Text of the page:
Authorities in Kazakhstan
must stop jailing and summoning for questioning journalists who covered the recent nationwide protests, and allow the press to work freely, the Committee to Protest Journalists said.
Since January 7, Kazakh authorities have sentenced at least three journalists to periods of detention ranging from 10 to 15 days, and summoned at least six journalists for questioning in connection with their coverage of nationwide protests that broke out on January 4, according to multiple news reports, a preliminary report on violations of journalists’ rights during and after the protests by independent local free speech organization Adil Soz, an unpublished document from the Kazakh Ministry of Information on incidents involving journalists shared with CPJ, and CPJ interviews with local journalists.
“It is unacceptable that Kazakh authorities should jail journalists for reporting and commenting on events of huge public importance, and outrageous that journalists should be questioned about links to so-called ‘extremist’ organizations simply for doing their jobs,” said Gulnoza Said, CPJ’s Europe and Central Asia program coordinator, in New York.
“Investigations into the protests must not be used as a pretext to settle scores with critical journalists. Authorities should quash the convictions of journalists Daryn Nursapar, Nurzhan Baimuldin, and Lukpan Akhmedyarov, and cease summoning members of the press over their presence at the demonstrations.”
In addition to the January 7 sentencing of critical independent journalist Lukpan Akhmedyarov to 10 days’ detention, as previously documented by CPJ, CPJ is aware of the following journalist convictions:
On January 7, law enforcement officers in the eastern city of Ust-Kamenogorsk arrested Daryn Nursapar, editor of state-owned local news website Altaynews.kz, and charged him with participating in an illegal demonstration, Adil Soz reported, and on January 9, a city court sentenced the journalist to 15 days’ detention. Management from the news site’s parent company had forbidden its journalists from attending the protests, but Nursapar felt it was his professional obligation to cover the protest, and posted videos in Ust-Kamenogorsk on his Facebook page on January 5, according to Adil Soz. On January 17, an East Kazakhstan regional court reduced the journalist’s sentence to seven days, at the prosecutor’s request, and freed him, according to a report by Adil Soz.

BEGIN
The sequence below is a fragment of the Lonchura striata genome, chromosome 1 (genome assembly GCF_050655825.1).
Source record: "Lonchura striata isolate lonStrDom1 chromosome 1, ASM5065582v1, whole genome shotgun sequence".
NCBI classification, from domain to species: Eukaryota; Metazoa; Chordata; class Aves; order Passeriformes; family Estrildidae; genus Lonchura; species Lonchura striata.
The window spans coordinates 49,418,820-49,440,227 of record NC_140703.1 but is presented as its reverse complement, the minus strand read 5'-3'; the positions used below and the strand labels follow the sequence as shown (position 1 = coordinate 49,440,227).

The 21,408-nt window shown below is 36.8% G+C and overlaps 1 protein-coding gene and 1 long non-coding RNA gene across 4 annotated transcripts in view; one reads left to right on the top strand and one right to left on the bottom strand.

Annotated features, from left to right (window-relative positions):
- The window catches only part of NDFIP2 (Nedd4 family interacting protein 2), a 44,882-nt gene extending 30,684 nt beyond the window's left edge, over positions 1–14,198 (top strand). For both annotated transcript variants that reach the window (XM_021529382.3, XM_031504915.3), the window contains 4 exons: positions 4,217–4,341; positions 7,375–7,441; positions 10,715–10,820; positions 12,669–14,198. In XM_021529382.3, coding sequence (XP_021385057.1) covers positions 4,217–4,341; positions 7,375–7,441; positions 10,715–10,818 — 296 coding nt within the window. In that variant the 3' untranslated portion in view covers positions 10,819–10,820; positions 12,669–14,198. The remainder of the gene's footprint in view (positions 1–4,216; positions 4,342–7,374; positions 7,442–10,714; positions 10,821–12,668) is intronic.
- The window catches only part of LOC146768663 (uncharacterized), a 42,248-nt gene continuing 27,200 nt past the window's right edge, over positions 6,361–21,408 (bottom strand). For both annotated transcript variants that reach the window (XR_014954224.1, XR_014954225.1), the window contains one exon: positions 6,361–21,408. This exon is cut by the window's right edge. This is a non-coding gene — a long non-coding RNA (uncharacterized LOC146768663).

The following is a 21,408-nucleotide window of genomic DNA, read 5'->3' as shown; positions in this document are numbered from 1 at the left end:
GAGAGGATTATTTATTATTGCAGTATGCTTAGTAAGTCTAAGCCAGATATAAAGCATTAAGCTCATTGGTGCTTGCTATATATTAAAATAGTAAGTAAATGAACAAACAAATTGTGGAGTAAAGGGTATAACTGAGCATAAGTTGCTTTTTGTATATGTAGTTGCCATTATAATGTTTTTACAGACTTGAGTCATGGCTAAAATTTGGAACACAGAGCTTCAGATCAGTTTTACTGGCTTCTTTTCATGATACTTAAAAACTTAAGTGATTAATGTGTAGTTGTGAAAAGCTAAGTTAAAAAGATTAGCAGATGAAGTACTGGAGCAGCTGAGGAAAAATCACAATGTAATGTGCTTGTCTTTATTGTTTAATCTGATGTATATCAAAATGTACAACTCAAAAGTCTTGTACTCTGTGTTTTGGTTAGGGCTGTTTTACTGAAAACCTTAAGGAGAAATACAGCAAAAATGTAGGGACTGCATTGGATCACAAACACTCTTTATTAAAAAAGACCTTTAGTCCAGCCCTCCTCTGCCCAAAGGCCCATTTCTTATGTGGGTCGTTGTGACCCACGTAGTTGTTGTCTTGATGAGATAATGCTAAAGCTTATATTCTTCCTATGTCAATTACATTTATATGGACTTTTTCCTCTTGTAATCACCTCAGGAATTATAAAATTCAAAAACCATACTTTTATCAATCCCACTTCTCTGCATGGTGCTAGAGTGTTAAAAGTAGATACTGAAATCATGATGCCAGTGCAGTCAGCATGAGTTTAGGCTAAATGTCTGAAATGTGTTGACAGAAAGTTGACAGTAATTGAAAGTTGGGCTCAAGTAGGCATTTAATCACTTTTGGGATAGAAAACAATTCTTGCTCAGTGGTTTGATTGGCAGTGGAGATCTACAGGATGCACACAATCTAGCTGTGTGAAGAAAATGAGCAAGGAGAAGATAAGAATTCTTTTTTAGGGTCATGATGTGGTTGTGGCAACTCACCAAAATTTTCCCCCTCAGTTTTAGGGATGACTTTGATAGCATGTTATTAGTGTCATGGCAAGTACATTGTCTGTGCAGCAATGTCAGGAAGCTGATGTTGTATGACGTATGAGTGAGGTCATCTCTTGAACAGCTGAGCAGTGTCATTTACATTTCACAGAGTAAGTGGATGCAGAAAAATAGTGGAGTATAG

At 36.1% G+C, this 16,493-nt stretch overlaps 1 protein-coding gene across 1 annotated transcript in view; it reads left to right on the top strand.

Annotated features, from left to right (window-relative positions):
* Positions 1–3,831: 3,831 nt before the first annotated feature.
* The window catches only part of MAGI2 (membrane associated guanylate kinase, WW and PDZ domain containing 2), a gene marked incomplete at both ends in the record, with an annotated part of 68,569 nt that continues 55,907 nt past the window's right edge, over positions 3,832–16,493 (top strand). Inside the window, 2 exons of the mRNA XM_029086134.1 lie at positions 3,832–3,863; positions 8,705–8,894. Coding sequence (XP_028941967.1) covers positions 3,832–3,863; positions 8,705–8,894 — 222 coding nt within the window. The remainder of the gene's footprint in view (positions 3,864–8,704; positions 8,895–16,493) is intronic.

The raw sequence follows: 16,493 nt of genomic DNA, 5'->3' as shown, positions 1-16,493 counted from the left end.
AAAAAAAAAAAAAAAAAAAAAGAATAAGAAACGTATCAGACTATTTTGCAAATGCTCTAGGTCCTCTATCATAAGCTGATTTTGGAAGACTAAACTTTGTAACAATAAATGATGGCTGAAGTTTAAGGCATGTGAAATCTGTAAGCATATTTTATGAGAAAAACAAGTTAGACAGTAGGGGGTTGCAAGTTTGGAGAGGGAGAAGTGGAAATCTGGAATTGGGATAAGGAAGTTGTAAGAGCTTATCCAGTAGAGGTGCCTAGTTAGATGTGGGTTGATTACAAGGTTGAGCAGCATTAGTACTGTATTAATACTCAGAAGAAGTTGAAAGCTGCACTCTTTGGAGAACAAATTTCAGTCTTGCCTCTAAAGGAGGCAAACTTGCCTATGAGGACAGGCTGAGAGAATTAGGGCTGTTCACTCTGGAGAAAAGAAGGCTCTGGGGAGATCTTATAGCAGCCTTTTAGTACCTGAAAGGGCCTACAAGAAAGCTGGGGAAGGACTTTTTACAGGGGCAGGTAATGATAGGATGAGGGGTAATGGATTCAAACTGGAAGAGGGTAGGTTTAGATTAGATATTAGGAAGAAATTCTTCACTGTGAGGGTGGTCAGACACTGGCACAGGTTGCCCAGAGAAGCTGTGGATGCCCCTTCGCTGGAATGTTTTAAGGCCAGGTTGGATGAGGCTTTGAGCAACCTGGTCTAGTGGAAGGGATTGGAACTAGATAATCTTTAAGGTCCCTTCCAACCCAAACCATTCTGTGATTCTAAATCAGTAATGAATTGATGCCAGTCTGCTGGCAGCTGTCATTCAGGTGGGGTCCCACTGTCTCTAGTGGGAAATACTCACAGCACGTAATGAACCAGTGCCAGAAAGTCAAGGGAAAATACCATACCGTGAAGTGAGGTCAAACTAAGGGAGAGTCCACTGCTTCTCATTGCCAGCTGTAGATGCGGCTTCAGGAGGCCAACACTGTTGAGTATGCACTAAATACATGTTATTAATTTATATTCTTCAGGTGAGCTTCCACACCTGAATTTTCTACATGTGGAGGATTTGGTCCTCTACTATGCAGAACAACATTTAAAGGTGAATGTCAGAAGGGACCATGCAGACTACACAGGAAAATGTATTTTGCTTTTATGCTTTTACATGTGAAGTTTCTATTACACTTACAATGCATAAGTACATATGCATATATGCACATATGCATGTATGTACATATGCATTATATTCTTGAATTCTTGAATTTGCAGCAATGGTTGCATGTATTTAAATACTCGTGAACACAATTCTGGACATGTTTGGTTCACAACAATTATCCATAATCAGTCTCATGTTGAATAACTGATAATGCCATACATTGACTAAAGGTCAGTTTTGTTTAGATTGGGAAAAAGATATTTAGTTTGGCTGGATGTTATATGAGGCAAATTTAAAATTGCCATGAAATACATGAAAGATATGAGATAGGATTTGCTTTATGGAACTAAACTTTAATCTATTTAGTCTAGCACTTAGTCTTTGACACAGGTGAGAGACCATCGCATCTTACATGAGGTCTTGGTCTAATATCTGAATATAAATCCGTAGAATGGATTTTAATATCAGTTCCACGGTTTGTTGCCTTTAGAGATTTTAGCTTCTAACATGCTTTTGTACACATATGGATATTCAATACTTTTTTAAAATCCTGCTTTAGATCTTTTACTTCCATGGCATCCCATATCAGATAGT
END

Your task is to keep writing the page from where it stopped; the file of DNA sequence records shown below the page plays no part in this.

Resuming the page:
On the morning of January 12, Kokshetau police arrested Nurzhan Baimuldin, chief editor of independent news agency Kokshetau-Asia, for comments the journalist posted on Facebook suggesting that President Qasym-Zhomart Toqayev “reported to” Russian President Vladimir Putin, and charged him with inciting public order violations during a state of emergency, according to news reports and a post on Baimuldin’s Facebook page. That evening, a city court sentenced the journalist to 10 days’ detention, but on January 17, a Kokshetau city appeals court reduced the sentence to five days, at the prosecutor’s request, and freed him, according to an Adil Soz report, which also stated that the journalist plans to appeal the conviction.
Separately, Makhambet Abzhan, the author of Telegram channel Abzhan News who was reported missing by his family on January 6, announced today on the channel that he is alive, well, and has been in hiding for the last two weeks for reasons he “will explain later,” adding that he was questioned yesterday by police, according to reports. Authorities opened a criminal case against Abzhan, the journalist told CPJ via messaging app but said he was unable to provide more details as he signed a non-disclosure agreement with investigators.
Abzhan actively covered the initial stages of the protests on his Telegram channel and commented on events for Russian television, before announcing on the night of January 4 that plainclothes police had surrounded his apartment, switched off the electricity, and were preventing him from leaving, as CPJ previously reported. The Interior Ministry of Kazakhstan this week denied a criminal case had been initiated against the journalist, according to those same reports.
CPJ emailed the Interior Ministry and the office of the prosecutor-general of Kazakhstan for comment on the detentions and questioning of journalists, and requesting details about the charges against Abzhan, but did not immediately receive a reply.